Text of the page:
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Mobilizing Parents for Prevention

Jesķs Cabrera SolŪs
Centers for Youth Integration (CIJ)

Today, we have two outstanding people from our two countries whose contributions will undoubtedly be of great interest to everyone here today. The first to take the floor shall be Mr. Bautista, who is President of the National Parents Association in my country. He has a BA in business management and specializes in business direction. Prior to being President of the National Parents Association, he was President of his State Association for the parents. I briefly would like to tell you how important this parentsí association is by first of all pointing out that in our country we have 19 million parents with children in school. There are a total of 194,500 committees of parents throughout the country, one per school. There also are 32 state parents associations, one per state. And grouped in this national association are parents whose children are in different types of schools, such as the special education children, preschool children, grade school, middle school and secondary school children. This association groups together all of the parents with children in private and public schools.

L.A. Jose Luis Perez Bautista
National Association of Parents

Mobilizing parents is a very important goal. We should strive in workshops, training sessions, exhibits, conferences, preventative meetings, and at sports events to talk with parents with the common objective of preventing drug use and addiction. Parent associations have been important sources for sharing information in schools as well as in the home. Parents can attend the school where their children study, and schools can offer workshops that deal with a great many subjects that benefit the relationships between the home and the school. It is in the schools where subjects of prevention and drug use are delved into and information can be brought to all parents. If we consider that the school, the community and the parents as well as participating institutions are all working towards a common end, then we will agree that our joint work toward these objectives will produce better and greater results than the isolated efforts of only one of the parties. Many experiences have shown this.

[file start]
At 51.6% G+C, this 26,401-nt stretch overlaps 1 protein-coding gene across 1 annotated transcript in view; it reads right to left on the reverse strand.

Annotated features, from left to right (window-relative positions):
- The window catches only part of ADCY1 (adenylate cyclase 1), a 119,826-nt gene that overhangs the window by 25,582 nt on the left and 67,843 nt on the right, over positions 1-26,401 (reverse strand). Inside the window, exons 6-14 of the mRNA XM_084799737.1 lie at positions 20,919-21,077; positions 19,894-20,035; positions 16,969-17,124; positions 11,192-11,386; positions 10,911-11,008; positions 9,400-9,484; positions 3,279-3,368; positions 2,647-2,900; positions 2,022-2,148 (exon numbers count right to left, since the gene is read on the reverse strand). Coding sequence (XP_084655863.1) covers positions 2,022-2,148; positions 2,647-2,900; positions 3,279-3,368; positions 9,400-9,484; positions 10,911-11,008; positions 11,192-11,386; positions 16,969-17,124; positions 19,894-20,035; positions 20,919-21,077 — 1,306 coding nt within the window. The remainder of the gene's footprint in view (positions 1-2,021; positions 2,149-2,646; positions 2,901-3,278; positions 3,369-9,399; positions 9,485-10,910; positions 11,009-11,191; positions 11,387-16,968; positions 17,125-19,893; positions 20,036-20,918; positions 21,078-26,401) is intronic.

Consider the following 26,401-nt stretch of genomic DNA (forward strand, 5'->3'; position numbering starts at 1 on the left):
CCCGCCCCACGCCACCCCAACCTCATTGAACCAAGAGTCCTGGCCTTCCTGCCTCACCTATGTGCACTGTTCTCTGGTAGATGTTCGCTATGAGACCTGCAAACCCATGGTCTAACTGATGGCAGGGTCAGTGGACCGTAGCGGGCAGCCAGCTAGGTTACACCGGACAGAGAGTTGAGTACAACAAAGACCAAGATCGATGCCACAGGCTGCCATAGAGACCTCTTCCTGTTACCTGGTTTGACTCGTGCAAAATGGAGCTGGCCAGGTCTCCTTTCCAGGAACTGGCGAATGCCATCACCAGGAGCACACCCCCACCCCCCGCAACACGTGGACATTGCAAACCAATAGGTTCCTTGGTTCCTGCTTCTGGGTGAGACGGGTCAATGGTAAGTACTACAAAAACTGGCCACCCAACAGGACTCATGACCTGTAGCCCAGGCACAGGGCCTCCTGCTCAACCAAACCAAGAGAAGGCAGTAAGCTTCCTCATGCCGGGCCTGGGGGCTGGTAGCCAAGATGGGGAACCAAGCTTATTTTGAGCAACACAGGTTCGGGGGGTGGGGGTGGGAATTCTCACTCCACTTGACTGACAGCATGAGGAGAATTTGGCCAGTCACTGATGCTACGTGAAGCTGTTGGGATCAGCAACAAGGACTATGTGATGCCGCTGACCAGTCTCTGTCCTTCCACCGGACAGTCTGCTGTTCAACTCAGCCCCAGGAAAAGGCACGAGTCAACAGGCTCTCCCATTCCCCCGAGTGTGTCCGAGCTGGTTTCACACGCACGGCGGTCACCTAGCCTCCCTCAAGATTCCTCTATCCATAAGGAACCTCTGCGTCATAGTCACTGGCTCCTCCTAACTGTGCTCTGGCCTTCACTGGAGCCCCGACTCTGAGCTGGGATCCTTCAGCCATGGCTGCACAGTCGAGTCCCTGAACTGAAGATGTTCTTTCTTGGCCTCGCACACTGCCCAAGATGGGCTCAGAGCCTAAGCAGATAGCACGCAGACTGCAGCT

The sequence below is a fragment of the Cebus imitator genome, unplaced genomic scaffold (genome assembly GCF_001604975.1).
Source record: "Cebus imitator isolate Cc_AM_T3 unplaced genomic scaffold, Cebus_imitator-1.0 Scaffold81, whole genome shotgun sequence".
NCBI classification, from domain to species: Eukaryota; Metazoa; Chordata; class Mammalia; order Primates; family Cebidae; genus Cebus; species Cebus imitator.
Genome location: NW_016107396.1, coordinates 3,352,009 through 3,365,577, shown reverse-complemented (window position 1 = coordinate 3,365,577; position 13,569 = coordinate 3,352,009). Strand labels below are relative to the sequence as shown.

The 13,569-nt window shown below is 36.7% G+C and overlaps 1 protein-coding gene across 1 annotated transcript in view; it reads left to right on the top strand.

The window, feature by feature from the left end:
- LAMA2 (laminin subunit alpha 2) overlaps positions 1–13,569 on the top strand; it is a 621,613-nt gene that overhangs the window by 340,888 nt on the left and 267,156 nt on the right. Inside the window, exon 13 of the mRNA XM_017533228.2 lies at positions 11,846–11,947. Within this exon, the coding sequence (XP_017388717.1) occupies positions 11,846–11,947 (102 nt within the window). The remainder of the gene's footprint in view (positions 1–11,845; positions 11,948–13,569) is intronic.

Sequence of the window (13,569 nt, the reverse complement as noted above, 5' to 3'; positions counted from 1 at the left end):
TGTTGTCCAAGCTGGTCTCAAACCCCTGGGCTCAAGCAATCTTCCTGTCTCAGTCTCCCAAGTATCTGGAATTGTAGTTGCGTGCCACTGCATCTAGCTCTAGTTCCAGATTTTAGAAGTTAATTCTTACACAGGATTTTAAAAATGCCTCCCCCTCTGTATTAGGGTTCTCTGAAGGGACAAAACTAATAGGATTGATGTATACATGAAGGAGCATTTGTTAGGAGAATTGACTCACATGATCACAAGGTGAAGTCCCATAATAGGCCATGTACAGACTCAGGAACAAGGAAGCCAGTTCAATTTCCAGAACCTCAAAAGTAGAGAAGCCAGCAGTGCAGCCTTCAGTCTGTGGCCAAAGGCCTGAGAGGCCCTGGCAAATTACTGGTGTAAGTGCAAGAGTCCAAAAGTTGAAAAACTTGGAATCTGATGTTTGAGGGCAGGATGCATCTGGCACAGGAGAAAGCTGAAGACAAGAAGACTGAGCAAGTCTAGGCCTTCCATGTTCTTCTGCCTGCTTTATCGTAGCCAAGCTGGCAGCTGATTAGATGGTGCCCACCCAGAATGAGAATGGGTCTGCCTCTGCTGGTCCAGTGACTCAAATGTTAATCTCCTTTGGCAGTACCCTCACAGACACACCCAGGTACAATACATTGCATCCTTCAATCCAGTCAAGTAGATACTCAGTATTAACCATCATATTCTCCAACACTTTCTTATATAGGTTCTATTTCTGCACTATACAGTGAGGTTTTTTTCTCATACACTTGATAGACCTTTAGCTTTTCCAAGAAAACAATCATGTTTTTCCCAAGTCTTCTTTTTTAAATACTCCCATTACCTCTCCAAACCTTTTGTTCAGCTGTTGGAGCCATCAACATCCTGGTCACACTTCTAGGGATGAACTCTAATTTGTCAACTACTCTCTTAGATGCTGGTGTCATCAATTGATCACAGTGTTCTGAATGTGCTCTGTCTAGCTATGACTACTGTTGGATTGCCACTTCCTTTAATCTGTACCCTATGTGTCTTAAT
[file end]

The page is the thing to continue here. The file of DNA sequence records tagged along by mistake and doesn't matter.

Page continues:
Experiences that link the school with the community are vital and can be achieved by devoting an hour per month or every fortnight to holding meetings with parents and children and youths. Subjects can be approached in a basic and simple way, for example, entering into agreements to talk with their family members about specific topics of importance to the work of prevention.

It is important to consider that today education is not to be given in an isolated way. Rather, it often involves a comprehensive effort by many institutions working together. These institutions can form a comprehensive development system where the family, the National Education Institute for Adults, the Social Security Institute, state workers, Social Services, the Department of Health, Youth Integration Centers, General Attorney's Office, and representatives from Mexico City and the country participate together constantly in the area of education. Such collaboration allows these agencies and institutions to focus their specialized knowledge of prevention and their experienced prevention staff to work with teachers in their schools in order to provide broad knowledge about preventing youth substance use. Also, school curricula contain information regarding delinquency prevention, lack of safety, preventing drug use and addiction, smoking, and alcoholism. It is important to remember that many times these subjects are also important to discuss with parents.